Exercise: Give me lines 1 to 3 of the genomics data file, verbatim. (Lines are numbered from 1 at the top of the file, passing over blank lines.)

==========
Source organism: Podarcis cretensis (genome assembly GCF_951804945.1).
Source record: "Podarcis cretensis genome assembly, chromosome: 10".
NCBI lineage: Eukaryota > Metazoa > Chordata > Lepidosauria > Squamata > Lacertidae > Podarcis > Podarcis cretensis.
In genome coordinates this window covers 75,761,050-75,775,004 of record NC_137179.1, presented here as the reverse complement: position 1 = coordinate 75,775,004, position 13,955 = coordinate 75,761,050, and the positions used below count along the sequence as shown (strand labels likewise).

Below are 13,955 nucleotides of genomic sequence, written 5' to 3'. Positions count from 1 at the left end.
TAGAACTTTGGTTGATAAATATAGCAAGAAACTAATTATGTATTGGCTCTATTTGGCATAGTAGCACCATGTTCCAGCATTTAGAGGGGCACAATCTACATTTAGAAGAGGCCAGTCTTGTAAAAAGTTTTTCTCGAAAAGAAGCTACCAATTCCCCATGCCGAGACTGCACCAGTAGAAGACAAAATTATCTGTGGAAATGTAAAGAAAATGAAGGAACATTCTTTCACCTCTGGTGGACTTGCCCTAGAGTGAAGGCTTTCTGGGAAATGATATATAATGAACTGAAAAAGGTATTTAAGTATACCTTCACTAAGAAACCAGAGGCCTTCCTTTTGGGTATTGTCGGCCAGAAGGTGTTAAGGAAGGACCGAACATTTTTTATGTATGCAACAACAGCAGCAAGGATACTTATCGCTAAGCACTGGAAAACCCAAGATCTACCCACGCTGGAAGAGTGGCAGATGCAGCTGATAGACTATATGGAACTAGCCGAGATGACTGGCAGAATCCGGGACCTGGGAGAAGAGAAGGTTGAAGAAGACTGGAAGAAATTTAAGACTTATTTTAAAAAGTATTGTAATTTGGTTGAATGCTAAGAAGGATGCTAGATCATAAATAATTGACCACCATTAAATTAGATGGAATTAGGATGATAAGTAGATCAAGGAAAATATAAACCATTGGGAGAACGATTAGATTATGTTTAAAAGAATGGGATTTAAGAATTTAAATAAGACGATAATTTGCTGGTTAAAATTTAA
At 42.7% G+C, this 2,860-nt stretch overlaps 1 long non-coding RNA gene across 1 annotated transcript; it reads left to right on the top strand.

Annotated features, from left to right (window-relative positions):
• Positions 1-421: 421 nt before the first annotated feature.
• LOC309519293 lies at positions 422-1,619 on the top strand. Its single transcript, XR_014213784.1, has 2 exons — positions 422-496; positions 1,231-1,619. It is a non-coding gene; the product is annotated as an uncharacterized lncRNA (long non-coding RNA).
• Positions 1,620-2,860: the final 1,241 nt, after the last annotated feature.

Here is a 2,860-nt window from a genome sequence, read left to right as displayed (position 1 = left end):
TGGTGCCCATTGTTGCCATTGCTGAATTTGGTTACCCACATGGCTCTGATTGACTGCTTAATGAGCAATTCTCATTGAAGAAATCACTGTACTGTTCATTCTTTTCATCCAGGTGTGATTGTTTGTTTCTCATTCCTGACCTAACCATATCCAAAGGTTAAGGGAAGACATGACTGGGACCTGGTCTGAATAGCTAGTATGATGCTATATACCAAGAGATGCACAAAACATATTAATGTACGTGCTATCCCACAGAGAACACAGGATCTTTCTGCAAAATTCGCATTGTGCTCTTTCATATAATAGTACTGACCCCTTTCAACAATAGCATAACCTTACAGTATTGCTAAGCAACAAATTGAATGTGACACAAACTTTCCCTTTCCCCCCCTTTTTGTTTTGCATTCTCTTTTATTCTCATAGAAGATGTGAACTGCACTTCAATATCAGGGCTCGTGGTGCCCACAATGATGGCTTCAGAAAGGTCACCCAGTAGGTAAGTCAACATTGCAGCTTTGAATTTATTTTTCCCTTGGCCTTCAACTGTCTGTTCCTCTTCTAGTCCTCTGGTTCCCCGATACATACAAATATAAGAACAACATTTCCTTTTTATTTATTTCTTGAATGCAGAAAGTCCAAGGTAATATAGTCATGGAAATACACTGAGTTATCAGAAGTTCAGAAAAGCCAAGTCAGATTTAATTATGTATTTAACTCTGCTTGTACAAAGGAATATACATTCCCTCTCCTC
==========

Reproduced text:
Source organism: Podarcis cretensis (genome assembly GCF_951804945.1).
Source record: "Podarcis cretensis genome assembly, chromosome: 10".
NCBI lineage: Eukaryota > Metazoa > Chordata > Lepidosauria > Squamata > Lacertidae > Podarcis > Podarcis cretensis.